Mrs Lynn Gluyas v Australian Western Railroad Pty Ltd T/A Aurizon. (U2015/682)  FWC 6161. CLOGHAN, C. 11 SEPTEMBER 2015
This matter reinforces a number of important points:
- Leave without pay is at the discretion of the Employer.
- An employee is obligated to carry out an employer’s lawful orders.
- Pursuant to a contract of employment, a fundamental obligation is to turn up for work. Failure to do so is serious and wilful misconduct.
- It would be unsporting to criticise a decision to attend the Australian Open.
The Applicant in this matter was described as a “tennis tragic” which ultimately was her undoing. She applied for leave during the (my description) the summer season of tennis in Australia, including the Australian Open, where she attended between seven and 10 tennis matches.
Some leave was approved up to the end of December, but the rest was rejected due insufficient leave to cover the period of her requested absence. Despite this, the Applicant not only proceeded on leave, but took a further two week’s sick leave with certificate.
Mrs Gluyas was directed to attend work as normal between 19 and 30 January 2015. Mrs Gluyas was also advised that failure to attend work, as directed, may result in disciplinary action against her which could result in termination of employment.
Mrs Gluyas failed to attend work between 19 and 30 January 2015 inclusive (being at the Melbourne tennis).
On 22 January 2015, Mrs Gluyas was informed of her unacceptable conduct in not attending work as directed, and required to attend an interview on 2 February 2015. The correspondence advised Mrs Gluyas that if the allegations were sustained, it could result in disciplinary action up to and including termination of employment.
Following the meeting was sent a letter: “Show cause why employment should not be terminated”. Mrs Gluyas provided a response to the “show cause” correspondence on 4 February 2015. Aurizon advised Mrs Gluyas that it had given consideration to Mrs Gluyas’ response to the Employer’s “show cause” letter, however, her employment was terminated with immediate effect and with five (5) weeks’ pay in lieu of notice.
The Applicant’s submission is essentially that the dismissal was disproportionate to her conduct.
The Commissioner made the following observations:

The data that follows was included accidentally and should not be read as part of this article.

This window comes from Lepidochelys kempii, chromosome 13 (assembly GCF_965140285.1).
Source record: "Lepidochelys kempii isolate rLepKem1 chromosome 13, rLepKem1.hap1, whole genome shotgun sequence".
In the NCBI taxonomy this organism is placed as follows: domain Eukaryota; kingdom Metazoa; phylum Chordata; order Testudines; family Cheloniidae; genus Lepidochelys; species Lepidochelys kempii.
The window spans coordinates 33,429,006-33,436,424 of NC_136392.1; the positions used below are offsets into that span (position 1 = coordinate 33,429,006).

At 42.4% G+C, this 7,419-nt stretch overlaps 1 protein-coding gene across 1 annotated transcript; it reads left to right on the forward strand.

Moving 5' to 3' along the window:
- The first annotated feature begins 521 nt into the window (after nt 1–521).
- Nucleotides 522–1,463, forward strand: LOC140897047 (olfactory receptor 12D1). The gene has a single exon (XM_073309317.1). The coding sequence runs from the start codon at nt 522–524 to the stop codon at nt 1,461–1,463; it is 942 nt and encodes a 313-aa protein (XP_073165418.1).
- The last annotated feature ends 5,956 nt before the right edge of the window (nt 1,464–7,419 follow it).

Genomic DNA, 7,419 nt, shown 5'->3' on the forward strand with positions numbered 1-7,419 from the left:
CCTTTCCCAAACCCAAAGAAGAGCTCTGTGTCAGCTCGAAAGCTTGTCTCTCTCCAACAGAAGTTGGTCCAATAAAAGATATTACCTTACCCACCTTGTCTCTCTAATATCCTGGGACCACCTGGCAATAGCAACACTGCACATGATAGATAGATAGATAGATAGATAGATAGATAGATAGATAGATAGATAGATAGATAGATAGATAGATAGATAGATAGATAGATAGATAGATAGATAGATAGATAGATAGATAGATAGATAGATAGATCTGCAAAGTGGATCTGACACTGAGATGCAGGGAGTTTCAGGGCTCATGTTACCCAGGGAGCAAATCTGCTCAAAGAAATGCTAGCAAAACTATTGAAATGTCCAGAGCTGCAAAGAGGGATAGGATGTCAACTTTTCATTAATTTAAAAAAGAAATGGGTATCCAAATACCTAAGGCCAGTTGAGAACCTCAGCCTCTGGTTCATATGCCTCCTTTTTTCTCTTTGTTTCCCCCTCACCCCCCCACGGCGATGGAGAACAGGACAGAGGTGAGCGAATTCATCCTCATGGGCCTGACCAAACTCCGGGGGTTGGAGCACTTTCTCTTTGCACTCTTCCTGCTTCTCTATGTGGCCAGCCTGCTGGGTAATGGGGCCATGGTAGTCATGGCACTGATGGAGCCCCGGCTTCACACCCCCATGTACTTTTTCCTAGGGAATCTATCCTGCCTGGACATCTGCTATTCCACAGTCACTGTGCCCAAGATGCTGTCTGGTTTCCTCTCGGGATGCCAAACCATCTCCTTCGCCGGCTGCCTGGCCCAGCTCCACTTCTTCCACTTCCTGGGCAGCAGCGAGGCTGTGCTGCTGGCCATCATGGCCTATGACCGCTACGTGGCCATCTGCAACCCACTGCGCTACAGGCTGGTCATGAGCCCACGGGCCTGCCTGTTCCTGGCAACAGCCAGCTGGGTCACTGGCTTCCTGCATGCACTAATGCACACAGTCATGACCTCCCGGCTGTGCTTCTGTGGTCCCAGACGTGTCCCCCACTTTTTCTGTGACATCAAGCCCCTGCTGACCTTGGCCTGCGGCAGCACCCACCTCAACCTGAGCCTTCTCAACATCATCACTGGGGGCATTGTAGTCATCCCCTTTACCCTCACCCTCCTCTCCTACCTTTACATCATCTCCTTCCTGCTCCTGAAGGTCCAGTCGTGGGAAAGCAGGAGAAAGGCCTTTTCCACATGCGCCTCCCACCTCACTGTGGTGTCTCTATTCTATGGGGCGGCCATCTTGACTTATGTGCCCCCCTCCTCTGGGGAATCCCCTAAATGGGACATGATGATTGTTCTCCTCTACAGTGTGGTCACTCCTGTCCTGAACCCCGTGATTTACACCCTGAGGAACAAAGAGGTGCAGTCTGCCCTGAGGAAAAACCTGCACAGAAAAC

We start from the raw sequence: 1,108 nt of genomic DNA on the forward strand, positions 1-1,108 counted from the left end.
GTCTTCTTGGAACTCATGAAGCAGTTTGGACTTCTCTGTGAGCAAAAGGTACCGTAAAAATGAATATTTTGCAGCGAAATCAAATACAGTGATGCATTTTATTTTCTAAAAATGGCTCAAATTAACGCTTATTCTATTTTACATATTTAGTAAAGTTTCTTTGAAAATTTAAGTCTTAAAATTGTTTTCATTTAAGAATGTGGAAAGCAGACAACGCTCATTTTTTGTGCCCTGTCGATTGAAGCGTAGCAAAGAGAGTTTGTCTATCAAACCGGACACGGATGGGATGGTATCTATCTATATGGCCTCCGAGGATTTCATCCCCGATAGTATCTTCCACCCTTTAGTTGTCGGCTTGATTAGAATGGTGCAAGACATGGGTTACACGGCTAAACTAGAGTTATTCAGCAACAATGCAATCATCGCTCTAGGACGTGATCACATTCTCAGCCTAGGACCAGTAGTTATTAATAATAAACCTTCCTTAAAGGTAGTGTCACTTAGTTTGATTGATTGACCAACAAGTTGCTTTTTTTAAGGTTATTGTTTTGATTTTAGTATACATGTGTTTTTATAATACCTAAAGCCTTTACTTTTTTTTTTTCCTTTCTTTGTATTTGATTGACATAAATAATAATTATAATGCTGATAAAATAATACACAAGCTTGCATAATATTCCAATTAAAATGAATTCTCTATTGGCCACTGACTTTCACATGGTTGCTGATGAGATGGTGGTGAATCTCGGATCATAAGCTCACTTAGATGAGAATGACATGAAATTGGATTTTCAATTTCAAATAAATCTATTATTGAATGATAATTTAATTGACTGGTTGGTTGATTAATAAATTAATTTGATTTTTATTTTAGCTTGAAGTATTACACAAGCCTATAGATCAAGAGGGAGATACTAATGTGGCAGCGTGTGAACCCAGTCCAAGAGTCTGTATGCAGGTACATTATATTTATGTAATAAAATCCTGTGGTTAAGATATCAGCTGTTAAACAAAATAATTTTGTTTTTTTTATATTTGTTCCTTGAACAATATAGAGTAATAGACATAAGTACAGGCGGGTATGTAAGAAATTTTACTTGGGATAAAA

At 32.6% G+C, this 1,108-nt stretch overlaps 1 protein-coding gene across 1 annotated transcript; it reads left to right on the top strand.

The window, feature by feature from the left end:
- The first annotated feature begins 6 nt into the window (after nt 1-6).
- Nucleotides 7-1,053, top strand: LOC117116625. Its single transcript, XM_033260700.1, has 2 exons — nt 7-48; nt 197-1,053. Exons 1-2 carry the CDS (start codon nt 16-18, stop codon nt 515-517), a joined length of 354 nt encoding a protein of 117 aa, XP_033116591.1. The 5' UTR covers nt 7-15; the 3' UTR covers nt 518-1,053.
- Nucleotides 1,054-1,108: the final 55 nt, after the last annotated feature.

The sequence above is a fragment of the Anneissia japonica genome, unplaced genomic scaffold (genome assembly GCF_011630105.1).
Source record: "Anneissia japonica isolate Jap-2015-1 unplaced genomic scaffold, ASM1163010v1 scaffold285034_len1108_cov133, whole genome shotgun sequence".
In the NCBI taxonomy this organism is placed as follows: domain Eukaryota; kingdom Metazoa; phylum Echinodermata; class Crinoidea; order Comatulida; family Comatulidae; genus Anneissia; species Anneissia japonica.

- The Applicant concedes that she failed to attend work between 19 and 30 January 2015; and, in doing so, failed to comply with Aurizon’s written direction to attend work between 19 and 30 January 2015.
- Mrs Gluyas concedes that Aurizon may have had a valid reason to terminate her employment.
- Contrary to many applications before the Commission which consist of allegations and denials, this is an application where the Applicant cannot, and does not, deny the conduct which led to her dismissal.
- I find…that Mrs Gluyas failed to attend work between 19 and 30 January 2015 without lawful cause and contrary to a written direction from her Employer. In doing so, I am satisfied that Aurizon had a valid reason to terminate Mrs Gluyas’ employment.”
- Leave without pay is at the discretion of the Employer. Further, it is not mentioned in the Applicant’s contract of employment.
- As a definite “tennis tragic”, it would be unsporting to criticise Mrs Gluyas’ decision to attend the Australian Open…[however] she had to manage her obligations and responsibilities to her Employer.
- While Mrs Gluyas was not summarily dismissed for serious misconduct, I am satisfied, on the evidence, that her refusal to attend work between 19 and 30 January 2015 so that she could attend the Australian Open, was wilful, deliberate and inconsistent with her contract of employment.
- At a very basic level, an employee is obligated to carry out an employer’s lawful orders. Pursuant to a contract of employment, a fundamental obligation is to turn up for work.
- Mrs Gluyas wilfully and deliberately flouted an essential contractual condition to attend work.
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